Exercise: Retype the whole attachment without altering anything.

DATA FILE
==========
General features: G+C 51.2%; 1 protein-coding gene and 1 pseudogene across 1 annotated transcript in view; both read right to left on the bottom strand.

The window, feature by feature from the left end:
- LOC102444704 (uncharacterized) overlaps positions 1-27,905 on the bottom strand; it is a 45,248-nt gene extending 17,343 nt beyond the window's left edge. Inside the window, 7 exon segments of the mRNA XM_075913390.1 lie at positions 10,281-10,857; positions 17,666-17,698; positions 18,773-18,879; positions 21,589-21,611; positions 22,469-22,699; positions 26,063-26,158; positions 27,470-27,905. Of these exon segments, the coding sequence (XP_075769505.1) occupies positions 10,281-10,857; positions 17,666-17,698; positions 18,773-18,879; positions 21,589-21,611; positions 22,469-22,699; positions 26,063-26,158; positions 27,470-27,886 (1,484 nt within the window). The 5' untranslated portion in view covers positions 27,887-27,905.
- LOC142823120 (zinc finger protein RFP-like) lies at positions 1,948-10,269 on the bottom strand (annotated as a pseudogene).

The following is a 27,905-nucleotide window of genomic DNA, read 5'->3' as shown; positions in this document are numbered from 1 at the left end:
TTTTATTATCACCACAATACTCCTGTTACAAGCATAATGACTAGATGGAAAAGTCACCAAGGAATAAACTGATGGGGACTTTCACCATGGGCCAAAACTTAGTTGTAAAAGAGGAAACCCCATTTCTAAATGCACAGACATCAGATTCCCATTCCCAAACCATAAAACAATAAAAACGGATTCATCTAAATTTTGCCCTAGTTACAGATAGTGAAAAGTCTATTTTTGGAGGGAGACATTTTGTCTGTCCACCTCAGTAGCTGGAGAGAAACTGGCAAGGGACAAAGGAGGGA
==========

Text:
General features: G+C 51.2%; 1 protein-coding gene and 1 pseudogene across 1 annotated transcript in view; both read right to left on the bottom strand.

The window, feature by feature from the left end:
- LOC102444704 (uncharacterized) overlaps positions 1-27,905 on the bottom strand; it is a 45,248-nt gene extending 17,343 nt beyond the window's left edge. Inside the window, 7 exon segments of the mRNA XM_075913390.1 lie at positions 10,281-10,857; positions 17,666-17,698; positions 18,773-18,879; positions 21,589-21,611; positions 22,469-22,699; positions 26,063-26,158; positions 27,470-27,905. Of these exon segments, the coding sequence (XP_075769505.1) occupies positions 10,281-10,857; positions 17,666-17,698; positions 18,773-18,879; positions 21,589-21,611; positions 22,469-22,699; positions 26,063-26,158; positions 27,470-27,886 (1,484 nt within the window). The 5' untranslated portion in view covers positions 27,887-27,905.
- LOC142823120 (zinc finger protein RFP-like) lies at positions 1,948-10,269 on the bottom strand (annotated as a pseudogene).

The following is a 27,905-nucleotide window of genomic DNA, read 5'->3' as shown; positions in this document are numbered from 1 at the left end:
TTTTATTATCACCACAATACTCCTGTTACAAGCATAATGACTAGATGGAAAAGTCACCAAGGAATAAACTGATGGGGACTTTCACCATGGGCCAAAACTTAGTTGTAAAAGAGGAAACCCCATTTCTAAATGCACAGACATCAGATTCCCATTCCCAAACCATAAAACAATAAAAACGGATTCATCTAAATTTTGCCCTAGTTACAGATAGTGAAAAGTCTATTTTTGGAGGGAGACATTTTGTCTGTCCACCTCAGTAGCTGGAGAGAAACTGGCAAGGGACAAAGGAGGGA